Botox Cosmetic and dermal fillers are both effective and helpful to provide a more refreshed and youthful appearance if performed properly. Each product has its unique properties and they are not interchangeable.
Botox Cosmetic (onabotulinumtoxinA) works differently from dermal fillers. Botox Cosmetic cleaves to the synapse of the nerve ending in the muscle group being treated. This results in a loss of communication to the muscle group creating a relaxed effect. As a result, there is a smoothing out of lines and wrinkles as the muscle group is temporarily immobilized with the Botox Cosmetic. While Botox can be used in the lower face with caution and in a conservative manner, it is generally used to soften frown lines between the brows, forehead and crows feet. Additional areas Botox Cosmetic can be utilized are in the “bunny lines”, lips, chin and neck. This may sound concerning but if performed by an experienced injector it is very safe and effective.
Some dermal fillers are designed to fill lines, wrinkles and folds while other fillers help to replace lost volume to the face. Volume in the face generally diminishes during the natural aging process. With facial aging there is a gradually progressive depletion of collagen to the skin and atrophy to fat pads, bone structure and muscle. Overall, there are surface and subsurface changes occurring that may require an approach of correcting multiple layers for optimal results. If this is the case, we may use multiple types of fillers to achieve a more youthful appearance.
Dermal fillers have evolved greatly in the U.S. market over the past 12 years. In the 1980’s animal based collagen products were the only available dermal fillers used to correct lines and wrinkles. These products had some limitations such as required skin testing for allergic reactions and they only lasted 2-4 months resulting in multiple treatments yearly to treat the same problem area over and over. The second filler family was the hyaluronic acids, starting with Restylane in 2003. Hyaluronic acid (HA) is a naturally occurring sugar acid in all living organisms and therefore is considered much safer to use, has fewer allergic reactions, lasts longer and is more pliable. The next dermal fillers to enter the arena were the synthetic fillers (Sculptra, Radiesse and Artefill). Radiesse and Sculptra were both used for correction of lipoatrophy in HIV patients. Sculptra is considered long-lasting and can last for up to 2 years while Radiesse can last 9-18 months in many patients. Of these synthetic fillers, Artefill is considered permanent and should be used with caution due to this characteristic, i.e. if the “permanent” outcome is to your dislike you will be left with undesirable results for a lifetime if you use a “permanent filler”.
To determine which product is right for you be sure to consult with a trained medical professional to discuss the risks, benefits, and side effects. Discussing your concerns, setting realistic expectations, and planning for cost and frequency of treatment should also be discussed. Botox Cosmetic is generally applied every 3-6 months to soften lines and wrinkles between the brows, forehead and crows feet. Significant volume loss to the mid and lower face may require multiple visits to the office spread out over several months to gradually build up the tissue and best ensure a more natural appearing result. Botox Cosmetic and dermal fillers can be injected on the same day and multiple fillers can be used to treat a patient to get the results desired. So, if you start with a hyaluronic acid in one area you may also use synthetic filler in the same area or in another area ~ they work well together when utilized with a conservative and gradual approach.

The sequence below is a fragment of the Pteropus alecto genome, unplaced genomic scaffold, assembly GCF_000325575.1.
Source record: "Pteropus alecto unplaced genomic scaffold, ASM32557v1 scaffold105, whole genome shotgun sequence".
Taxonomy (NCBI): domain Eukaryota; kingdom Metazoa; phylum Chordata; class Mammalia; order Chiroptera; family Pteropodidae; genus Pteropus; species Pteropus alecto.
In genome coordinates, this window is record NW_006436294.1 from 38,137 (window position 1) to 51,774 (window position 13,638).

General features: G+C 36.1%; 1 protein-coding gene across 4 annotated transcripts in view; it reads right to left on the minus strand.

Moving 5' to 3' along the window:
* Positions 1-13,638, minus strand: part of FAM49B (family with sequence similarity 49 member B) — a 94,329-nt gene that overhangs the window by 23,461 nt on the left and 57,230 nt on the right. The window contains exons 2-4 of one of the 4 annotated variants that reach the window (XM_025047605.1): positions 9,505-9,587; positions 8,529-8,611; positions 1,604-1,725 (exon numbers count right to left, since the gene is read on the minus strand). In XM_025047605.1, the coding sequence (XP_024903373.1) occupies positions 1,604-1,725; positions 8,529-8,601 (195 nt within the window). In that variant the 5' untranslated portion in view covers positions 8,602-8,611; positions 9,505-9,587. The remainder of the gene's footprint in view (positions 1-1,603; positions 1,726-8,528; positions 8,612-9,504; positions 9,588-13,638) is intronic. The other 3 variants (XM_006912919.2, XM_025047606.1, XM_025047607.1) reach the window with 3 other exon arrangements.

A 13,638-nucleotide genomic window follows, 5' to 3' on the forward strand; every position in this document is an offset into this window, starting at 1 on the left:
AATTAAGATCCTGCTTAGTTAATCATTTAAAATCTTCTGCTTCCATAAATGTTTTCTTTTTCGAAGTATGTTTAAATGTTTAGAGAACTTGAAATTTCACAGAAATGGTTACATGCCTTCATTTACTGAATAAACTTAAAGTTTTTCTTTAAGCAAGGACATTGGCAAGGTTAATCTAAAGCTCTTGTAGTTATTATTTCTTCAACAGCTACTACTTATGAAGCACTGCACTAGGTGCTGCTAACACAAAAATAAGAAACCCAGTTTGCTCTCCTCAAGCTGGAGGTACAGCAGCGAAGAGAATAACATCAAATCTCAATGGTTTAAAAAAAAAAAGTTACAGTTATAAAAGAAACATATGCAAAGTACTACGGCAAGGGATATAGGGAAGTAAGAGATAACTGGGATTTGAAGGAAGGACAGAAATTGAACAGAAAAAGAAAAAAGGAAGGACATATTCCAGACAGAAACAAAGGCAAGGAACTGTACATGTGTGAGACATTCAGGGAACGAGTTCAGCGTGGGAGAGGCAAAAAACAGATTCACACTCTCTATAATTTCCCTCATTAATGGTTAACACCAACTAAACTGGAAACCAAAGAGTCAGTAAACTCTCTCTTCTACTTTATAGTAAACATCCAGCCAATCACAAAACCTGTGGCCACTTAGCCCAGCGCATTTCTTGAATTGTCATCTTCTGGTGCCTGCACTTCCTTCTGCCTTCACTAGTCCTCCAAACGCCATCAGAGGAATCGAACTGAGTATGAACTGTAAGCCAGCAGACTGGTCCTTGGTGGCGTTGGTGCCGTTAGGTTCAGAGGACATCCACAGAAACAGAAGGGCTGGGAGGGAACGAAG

For deep to moderate lines, such as the nasolabial folds, Restylane, Juvederm Ultra Plus XC or Perlane are good choices. For global volume loss, use of Sculptra Aesthetic and/or layering of another durable HA filler, such as Voluma, in a deep cutaneous or supraperiosteal manner (for a direct midface augmentation) can provide for a desired result.
The HA, Sculptra and Radiesse dermal fillers do not require skin testing but should be avoided in those patients with sensitivity to the proteins (gram-positive bacteria proteins found in HAs), have a history of severe allergy reactions (anaphylaxis) or have a history of allergy to any of their components ~ please read package inserts for more details. Most common side effects from any injection would be bruising. Each product has its own side effects and the package inserts are a great way to educate yourself on those potential problems. In general though, dermal fillers can cause temporary injection-site redness, pain/tenderness, swelling, firmness, lumps/bumps, bruising, itching and discoloration.
Some skin care treatments can be done on the same day as Botox Cosmetic and/or dermal fillers and some cannot. For instance, patients can have a microdermabrasion just prior to either Botox Cosmetic or dermal fillers but it is not recommended to do a microdermabrasion immediately after an injection. It is always best to consult with your injector about the sequence of events to coordinate your treatment regimen.